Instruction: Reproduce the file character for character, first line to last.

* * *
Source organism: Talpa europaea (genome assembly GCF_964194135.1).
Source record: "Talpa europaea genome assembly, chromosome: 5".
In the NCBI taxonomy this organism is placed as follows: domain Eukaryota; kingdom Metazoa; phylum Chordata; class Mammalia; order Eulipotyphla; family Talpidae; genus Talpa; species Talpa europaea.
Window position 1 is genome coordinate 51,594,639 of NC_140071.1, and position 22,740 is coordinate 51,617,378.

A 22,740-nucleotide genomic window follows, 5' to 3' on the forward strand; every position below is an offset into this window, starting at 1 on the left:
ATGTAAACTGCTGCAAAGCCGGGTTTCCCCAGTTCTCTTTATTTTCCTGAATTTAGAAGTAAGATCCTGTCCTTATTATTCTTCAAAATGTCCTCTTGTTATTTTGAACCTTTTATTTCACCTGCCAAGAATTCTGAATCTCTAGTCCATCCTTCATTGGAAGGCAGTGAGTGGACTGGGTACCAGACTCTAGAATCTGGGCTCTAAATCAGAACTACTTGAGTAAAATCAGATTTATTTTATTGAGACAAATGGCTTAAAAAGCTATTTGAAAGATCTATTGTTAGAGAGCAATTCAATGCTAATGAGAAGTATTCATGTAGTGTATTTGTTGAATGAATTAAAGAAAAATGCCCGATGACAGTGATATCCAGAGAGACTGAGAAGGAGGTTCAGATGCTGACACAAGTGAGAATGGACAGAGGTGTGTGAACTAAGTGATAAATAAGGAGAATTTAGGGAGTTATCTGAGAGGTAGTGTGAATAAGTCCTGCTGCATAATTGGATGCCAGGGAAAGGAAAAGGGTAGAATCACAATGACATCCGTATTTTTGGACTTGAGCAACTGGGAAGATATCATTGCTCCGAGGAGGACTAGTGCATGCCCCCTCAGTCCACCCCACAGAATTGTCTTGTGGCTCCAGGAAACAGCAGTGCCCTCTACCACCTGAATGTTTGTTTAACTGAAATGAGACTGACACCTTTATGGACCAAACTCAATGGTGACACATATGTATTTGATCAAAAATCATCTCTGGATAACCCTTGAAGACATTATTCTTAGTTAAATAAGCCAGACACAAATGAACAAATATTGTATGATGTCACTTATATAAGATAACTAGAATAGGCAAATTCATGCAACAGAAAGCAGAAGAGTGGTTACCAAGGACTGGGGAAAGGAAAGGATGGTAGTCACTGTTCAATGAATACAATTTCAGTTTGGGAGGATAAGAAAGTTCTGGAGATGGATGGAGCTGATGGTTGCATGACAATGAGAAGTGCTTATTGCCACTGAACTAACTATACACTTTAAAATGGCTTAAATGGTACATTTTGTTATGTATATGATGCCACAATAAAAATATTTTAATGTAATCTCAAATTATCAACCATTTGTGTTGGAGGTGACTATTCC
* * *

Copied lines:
Source organism: Talpa europaea (genome assembly GCF_964194135.1).
Source record: "Talpa europaea genome assembly, chromosome: 5".
In the NCBI taxonomy this organism is placed as follows: domain Eukaryota; kingdom Metazoa; phylum Chordata; class Mammalia; order Eulipotyphla; family Talpidae; genus Talpa; species Talpa europaea.
Window position 1 is genome coordinate 51,594,639 of NC_140071.1, and position 22,740 is coordinate 51,617,378.

A 22,740-nucleotide genomic window follows, 5' to 3' on the forward strand; every position below is an offset into this window, starting at 1 on the left:
ATGTAAACTGCTGCAAAGCCGGGTTTCCCCAGTTCTCTTTATTTTCCTGAATTTAGAAGTAAGATCCTGTCCTTATTATTCTTCAAAATGTCCTCTTGTTATTTTGAACCTTTTATTTCACCTGCCAAGAATTCTGAATCTCTAGTCCATCCTTCATTGGAAGGCAGTGAGTGGACTGGGTACCAGACTCTAGAATCTGGGCTCTAAATCAGAACTACTTGAGTAAAATCAGATTTATTTTATTGAGACAAATGGCTTAAAAAGCTATTTGAAAGATCTATTGTTAGAGAGCAATTCAATGCTAATGAGAAGTATTCATGTAGTGTATTTGTTGAATGAATTAAAGAAAAATGCCCGATGACAGTGATATCCAGAGAGACTGAGAAGGAGGTTCAGATGCTGACACAAGTGAGAATGGACAGAGGTGTGTGAACTAAGTGATAAATAAGGAGAATTTAGGGAGTTATCTGAGAGGTAGTGTGAATAAGTCCTGCTGCATAATTGGATGCCAGGGAAAGGAAAAGGGTAGAATCACAATGACATCCGTATTTTTGGACTTGAGCAACTGGGAAGATATCATTGCTCCGAGGAGGACTAGTGCATGCCCCCTCAGTCCACCCCACAGAATTGTCTTGTGGCTCCAGGAAACAGCAGTGCCCTCTACCACCTGAATGTTTGTTTAACTGAAATGAGACTGACACCTTTATGGACCAAACTCAATGGTGACACATATGTATTTGATCAAAAATCATCTCTGGATAACCCTTGAAGACATTATTCTTAGTTAAATAAGCCAGACACAAATGAACAAATATTGTATGATGTCACTTATATAAGATAACTAGAATAGGCAAATTCATGCAACAGAAAGCAGAAGAGTGGTTACCAAGGACTGGGGAAAGGAAAGGATGGTAGTCACTGTTCAATGAATACAATTTCAGTTTGGGAGGATAAGAAAGTTCTGGAGATGGATGGAGCTGATGGTTGCATGACAATGAGAAGTGCTTATTGCCACTGAACTAACTATACACTTTAAAATGGCTTAAATGGTACATTTTGTTATGTATATGATGCCACAATAAAAATATTTTAATGTAATCTCAAATTATCAACCATTTGTGTTGGAGGTGACTATTCC